The result is a compilation that is unique. Although there have been theoretical and academic works on science fiction in Hungary, summary volumes were absent.
Each historical period (dualism, first World War and the interwar period, early and late socialism and present) and subgenre (fantastic voyages, utopias) covered in the issue is represented by an essay and a short story.
The issue begins with the work of Margit S. Sárdi (1947—). She is a professor of literature and a specialist in science fiction. Fifteen years ago she founded an SF literary seminar at Eötvös Loránd University (ELTE) that launched the careers of several Hungarian sci-fi editors and journalists. Her essay briefly introduces the antique and medieval roots of fantasy and science fiction and provides a detailed overview of the “fantastical voyages” taking place both in space and time. She categorizes antique and medieval literary works based on their theme, cites examples from world literature, and whenever it is possible, from Hungarian literature as well. Her essay is an ambitious academic one, therefore it is rigid in its tone and may be difficult to understand for a reader who is not at home with academic writing, different from the thorough but lighter voice of the other authors in the issue.
The writer Béla Tóth (1857—1907) was interested in exotic adventures and technological novelties. His affinity manifests in his short story, “Journey around the World in 24 hours”, that was obviously influenced by Jules Verne. The protagonist, Dr. Ph. R. Black, wants to travel around the Earth in a giant globe. His antagonist, T. B. Allison, however, wants to impede the endeavour at any cost. As he is a scientist, he finds a devious solution to obstruct Black. The tone of this short story and the scientific achievements portrayed seem anachronistic to the readers of today. In truth, this story is a scientific comedy, that has no weight but is entertaining. However the view of the author is interesting: he is of the opinion that human nature and scientific jealousy hadn’t changed much in a hundred years between his age and his past, and scientific development doesn’t make people happier.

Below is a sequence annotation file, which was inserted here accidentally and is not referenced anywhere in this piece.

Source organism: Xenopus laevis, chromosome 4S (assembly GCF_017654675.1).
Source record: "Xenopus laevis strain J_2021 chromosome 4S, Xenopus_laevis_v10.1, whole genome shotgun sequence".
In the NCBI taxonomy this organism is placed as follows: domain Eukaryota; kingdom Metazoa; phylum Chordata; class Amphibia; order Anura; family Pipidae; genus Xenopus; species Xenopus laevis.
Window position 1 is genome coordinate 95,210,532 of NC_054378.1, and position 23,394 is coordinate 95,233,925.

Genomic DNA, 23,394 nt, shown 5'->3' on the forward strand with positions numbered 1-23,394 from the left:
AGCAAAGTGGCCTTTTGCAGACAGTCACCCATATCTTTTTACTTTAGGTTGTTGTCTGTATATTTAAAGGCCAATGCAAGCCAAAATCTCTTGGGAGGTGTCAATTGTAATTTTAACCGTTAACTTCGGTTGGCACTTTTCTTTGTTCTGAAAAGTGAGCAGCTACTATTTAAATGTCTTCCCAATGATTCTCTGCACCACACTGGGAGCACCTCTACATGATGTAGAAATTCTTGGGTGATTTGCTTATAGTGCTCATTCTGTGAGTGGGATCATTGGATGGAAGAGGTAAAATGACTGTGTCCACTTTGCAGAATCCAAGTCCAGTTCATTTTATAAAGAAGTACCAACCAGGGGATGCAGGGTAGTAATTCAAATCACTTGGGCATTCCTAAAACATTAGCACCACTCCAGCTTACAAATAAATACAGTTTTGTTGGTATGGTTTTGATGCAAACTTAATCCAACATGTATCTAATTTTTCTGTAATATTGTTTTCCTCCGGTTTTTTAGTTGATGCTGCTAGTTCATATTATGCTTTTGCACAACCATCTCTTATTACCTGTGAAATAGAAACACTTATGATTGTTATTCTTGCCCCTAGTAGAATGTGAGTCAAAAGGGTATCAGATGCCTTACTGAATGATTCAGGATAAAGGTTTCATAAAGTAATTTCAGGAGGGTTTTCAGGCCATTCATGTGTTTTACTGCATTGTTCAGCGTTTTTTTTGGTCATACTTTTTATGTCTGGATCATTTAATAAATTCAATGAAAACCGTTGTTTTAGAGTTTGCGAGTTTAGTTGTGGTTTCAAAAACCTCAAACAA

The second essay, titled “On the great Hungarian dream” is one of the best essays in the issue. The author, József Veres (1982—) was a history student at the Eötvös Loránd University when he wrote this article, and a frequent visitor at the aforementioned SF seminar. His specialty moved him to examine the Austro-Hungarian Monarchy (1867—1914), also called the period of dualism. By analyzing six pieces of fiction, he provides an interesting overview of the relationship between patriotism and science fiction in the 19th century. The essay examines the story of these works and the ideas represented in them. It is important to mention that he tries to place these literary works both in broader, conceptual terms and according to political/historical relevancy, that helps the understanding and enjoyment of the essay even if the reader has less knowledge of history.